But believing that MMORPGs *have to* do social fabric that way is like believing that the army is the only possible social organization in real life. If we consider MMORPGs as virtual worlds it becomes obvious that they should be able to do a better simulation of other real world social interactions than just military ones. Instead MMORPGs today are often designed to *remove* social interaction from our virtual lives. We have fully automated and nearly anonymous auction houses, so we don’t need to engage in the social interaction of trading. We have instanced housing or no housing at all, so we don’t need to engage in social interaction with our neighbors. We don’t have politics, we don’t have spectator sports, and we only have very little common public transport left. Gone are the times where you waited 20 minutes for the boat in Everquest and then traveled another 20 minutes on it to your destination, giving you time to socially interact with your fellow voyagers.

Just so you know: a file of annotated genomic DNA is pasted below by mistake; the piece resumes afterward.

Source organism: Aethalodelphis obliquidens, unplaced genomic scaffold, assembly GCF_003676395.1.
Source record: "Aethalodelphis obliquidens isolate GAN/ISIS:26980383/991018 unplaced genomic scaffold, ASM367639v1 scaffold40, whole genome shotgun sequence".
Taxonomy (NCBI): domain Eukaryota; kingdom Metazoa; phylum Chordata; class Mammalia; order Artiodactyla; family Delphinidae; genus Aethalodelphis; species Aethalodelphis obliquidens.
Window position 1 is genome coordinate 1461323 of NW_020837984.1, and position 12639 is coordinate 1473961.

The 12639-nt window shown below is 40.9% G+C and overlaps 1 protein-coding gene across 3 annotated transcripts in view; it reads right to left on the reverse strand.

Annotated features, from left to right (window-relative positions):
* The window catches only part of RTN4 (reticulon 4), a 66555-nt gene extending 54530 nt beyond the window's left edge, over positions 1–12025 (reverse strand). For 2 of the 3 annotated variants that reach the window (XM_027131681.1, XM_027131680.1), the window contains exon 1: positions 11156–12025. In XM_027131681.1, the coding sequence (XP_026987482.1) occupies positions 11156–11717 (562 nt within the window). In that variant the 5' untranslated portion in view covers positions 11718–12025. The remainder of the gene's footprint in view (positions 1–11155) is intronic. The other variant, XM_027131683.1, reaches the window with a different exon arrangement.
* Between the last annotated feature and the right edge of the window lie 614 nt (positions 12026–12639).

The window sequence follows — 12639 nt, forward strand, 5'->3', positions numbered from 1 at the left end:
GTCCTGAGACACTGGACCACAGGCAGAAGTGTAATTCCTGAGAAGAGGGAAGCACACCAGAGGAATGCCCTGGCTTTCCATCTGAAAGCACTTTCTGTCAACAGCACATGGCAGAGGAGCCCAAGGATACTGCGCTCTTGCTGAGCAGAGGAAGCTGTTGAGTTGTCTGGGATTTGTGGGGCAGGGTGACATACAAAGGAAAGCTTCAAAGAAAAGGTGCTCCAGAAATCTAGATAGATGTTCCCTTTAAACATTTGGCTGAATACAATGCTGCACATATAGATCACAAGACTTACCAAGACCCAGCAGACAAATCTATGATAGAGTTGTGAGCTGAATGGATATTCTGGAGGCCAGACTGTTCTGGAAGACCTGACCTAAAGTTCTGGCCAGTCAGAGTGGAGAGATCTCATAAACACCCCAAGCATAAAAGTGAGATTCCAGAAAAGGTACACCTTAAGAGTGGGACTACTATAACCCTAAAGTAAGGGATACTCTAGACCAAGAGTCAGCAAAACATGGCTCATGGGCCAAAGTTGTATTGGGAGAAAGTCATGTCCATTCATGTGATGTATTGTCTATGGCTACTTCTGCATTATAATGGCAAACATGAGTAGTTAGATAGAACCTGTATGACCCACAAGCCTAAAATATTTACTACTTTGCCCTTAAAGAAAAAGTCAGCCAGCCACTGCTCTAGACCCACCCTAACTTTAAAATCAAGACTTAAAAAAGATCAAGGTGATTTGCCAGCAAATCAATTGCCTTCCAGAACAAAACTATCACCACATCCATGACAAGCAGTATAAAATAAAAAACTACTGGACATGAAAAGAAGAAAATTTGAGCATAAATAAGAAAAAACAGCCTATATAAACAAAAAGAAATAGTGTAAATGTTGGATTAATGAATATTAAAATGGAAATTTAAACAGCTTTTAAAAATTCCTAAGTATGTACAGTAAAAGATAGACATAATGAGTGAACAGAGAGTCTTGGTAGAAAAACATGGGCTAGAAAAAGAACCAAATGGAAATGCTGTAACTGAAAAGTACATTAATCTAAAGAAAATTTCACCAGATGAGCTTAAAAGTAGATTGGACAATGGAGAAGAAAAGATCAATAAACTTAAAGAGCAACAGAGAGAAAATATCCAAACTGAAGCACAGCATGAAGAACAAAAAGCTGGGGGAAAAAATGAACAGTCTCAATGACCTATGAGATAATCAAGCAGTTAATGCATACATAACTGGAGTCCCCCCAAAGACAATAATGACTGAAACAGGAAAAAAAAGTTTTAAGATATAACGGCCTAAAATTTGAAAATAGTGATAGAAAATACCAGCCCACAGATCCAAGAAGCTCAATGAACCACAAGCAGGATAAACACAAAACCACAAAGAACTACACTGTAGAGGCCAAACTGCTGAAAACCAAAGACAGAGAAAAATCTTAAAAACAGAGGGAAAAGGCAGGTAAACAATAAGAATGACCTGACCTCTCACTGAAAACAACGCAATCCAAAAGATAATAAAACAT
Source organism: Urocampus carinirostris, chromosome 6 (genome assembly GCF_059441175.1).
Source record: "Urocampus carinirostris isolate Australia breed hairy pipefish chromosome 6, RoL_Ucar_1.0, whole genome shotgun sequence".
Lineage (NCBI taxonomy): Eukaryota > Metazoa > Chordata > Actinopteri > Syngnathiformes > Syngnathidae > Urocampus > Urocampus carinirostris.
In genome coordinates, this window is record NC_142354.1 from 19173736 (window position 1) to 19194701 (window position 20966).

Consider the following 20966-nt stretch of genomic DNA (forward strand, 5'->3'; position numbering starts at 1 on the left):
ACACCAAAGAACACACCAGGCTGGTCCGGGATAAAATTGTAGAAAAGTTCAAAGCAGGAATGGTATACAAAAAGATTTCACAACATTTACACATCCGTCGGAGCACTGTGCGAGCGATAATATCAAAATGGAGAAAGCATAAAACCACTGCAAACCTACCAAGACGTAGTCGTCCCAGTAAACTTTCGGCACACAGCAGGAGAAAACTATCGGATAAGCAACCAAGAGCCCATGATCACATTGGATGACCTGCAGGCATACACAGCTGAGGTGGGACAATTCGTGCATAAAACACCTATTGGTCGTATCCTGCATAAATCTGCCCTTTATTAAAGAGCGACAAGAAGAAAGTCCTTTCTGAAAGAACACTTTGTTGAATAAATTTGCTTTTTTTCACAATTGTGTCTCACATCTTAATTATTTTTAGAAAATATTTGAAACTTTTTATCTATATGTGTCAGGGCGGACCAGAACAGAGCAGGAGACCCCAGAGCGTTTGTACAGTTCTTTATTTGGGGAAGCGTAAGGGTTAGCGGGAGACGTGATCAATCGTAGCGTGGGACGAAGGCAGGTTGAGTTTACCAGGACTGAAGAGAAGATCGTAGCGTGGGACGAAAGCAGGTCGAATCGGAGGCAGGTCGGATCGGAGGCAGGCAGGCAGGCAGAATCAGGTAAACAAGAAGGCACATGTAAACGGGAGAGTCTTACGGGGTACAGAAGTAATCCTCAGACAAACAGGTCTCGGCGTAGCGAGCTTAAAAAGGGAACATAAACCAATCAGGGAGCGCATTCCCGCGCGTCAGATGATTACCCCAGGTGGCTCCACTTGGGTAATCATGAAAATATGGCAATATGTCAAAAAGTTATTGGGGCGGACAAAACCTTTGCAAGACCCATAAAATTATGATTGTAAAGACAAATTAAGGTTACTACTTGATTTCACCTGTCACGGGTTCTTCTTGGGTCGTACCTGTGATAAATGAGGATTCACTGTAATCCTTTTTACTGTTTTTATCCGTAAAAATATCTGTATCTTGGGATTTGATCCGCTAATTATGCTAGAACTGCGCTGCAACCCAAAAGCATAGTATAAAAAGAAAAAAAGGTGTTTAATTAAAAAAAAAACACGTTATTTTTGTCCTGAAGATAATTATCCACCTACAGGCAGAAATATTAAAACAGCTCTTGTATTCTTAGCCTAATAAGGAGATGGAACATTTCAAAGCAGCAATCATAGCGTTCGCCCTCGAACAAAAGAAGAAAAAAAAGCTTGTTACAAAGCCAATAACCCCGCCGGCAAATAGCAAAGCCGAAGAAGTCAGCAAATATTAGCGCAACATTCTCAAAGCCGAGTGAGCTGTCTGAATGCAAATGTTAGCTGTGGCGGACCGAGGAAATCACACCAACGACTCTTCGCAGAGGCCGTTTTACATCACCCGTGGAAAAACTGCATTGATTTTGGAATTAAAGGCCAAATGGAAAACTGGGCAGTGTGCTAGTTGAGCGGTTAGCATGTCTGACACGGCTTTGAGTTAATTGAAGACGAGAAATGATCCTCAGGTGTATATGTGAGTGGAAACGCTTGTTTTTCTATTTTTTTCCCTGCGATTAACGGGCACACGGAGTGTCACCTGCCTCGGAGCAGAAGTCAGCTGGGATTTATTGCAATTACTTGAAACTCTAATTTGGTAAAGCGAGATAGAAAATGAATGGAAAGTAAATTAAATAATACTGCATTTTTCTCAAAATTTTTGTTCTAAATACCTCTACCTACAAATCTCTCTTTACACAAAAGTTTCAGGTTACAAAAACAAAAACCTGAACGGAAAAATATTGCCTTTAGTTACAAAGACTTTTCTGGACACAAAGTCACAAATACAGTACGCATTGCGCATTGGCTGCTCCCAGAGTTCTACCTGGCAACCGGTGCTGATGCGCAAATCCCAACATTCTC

The proof that more is possible is evident in niche games like A Tale in the Desert, which has a lot more social fabric than a game like World of Warcraft or Guild Wars 2. For example in ATitD there are resources that can only be mined by a combined effort of several players, instead of the exclusively solo mining in other games. There are buildings that just require so much work that it makes sense to construct them as a team effort. There are laws and politics to vote on. And a lot of these game mechanics would be totally feasible in other games.
I would expand on Psychochild’s consideration of the need for social fabric by saying that what is needed for longevity is a virtual world to live in, not just a game to play and progress in. If somebody plays only for virtual progress, at one point he either reached his goal, or gets tired of the treadmill of not reaching it. But if there is a whole virtual life to lead with no linear level- or “Gearscore”-type goals, people wouldn’t consider they “finished” the game after 3 months or less.